BELGRADE – Turkey is unlikely to join the European Union any time soon, UK Prime Minister David Cameron said Sunday, forecasting that Ankara would not accede to the block before year 3000.
In mid-March, the European Union and Ankara agreed on a deal under which Turkey pledged to take back all undocumented migrants who arrive in the European Union through its territory in exchange for Syrian refugees accommodated in Turkey, on a one-for-one basis. In return, the 28-member bloc pledged to accelerate the Turkish EU accession bid and introduce a visa-free regime between Turkey and the Schengen area.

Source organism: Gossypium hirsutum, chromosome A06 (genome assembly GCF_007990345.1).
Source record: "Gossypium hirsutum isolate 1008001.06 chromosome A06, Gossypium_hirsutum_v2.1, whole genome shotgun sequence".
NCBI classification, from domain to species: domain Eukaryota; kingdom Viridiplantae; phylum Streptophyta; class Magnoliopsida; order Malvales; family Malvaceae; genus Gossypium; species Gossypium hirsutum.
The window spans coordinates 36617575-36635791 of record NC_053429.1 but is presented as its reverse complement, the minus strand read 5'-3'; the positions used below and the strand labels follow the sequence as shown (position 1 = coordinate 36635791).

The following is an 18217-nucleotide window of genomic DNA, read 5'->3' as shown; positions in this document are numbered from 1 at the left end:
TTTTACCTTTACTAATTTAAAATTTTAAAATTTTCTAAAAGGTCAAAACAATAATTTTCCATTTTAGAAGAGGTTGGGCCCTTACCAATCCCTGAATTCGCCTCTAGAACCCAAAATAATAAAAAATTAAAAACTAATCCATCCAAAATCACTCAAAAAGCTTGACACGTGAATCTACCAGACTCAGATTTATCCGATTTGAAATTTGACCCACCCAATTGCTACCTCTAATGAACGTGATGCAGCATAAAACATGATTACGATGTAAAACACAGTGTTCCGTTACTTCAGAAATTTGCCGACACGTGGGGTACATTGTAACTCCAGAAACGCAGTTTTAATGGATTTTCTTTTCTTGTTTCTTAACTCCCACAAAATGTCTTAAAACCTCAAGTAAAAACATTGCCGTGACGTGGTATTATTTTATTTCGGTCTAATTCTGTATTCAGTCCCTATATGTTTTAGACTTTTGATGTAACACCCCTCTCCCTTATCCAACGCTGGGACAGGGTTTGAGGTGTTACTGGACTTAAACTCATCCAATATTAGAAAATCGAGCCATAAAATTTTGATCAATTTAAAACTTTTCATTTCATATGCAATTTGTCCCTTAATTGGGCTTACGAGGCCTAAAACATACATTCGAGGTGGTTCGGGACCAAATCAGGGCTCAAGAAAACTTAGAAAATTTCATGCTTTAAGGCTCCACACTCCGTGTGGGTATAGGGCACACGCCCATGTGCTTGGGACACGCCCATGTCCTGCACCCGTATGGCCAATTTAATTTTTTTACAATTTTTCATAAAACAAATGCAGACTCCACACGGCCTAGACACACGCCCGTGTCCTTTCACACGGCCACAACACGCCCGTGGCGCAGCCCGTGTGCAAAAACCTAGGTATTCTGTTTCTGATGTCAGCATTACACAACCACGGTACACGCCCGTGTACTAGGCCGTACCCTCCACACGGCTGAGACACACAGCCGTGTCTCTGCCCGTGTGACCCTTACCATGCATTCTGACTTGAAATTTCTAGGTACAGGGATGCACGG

“It is not remotely on the cards that Turkey is going to join the EU any time soon. They applied in 1987. At the current rate of progress they will probably get round to joining in about the year 3000 according to the latest forecasts,” Cameron said on the local television, as quoted by the Sky News television channel.
Earlier this month, the European Commission recommended that the European Parliament vote on visa-free regime for Turkey once the country meets all 72 required conditions.
Most of the requirements have already been fulfilled by Ankara, though five problematic criteria remain, including the revision of Turkey’s national anti-terrorism laws and freedom of the press.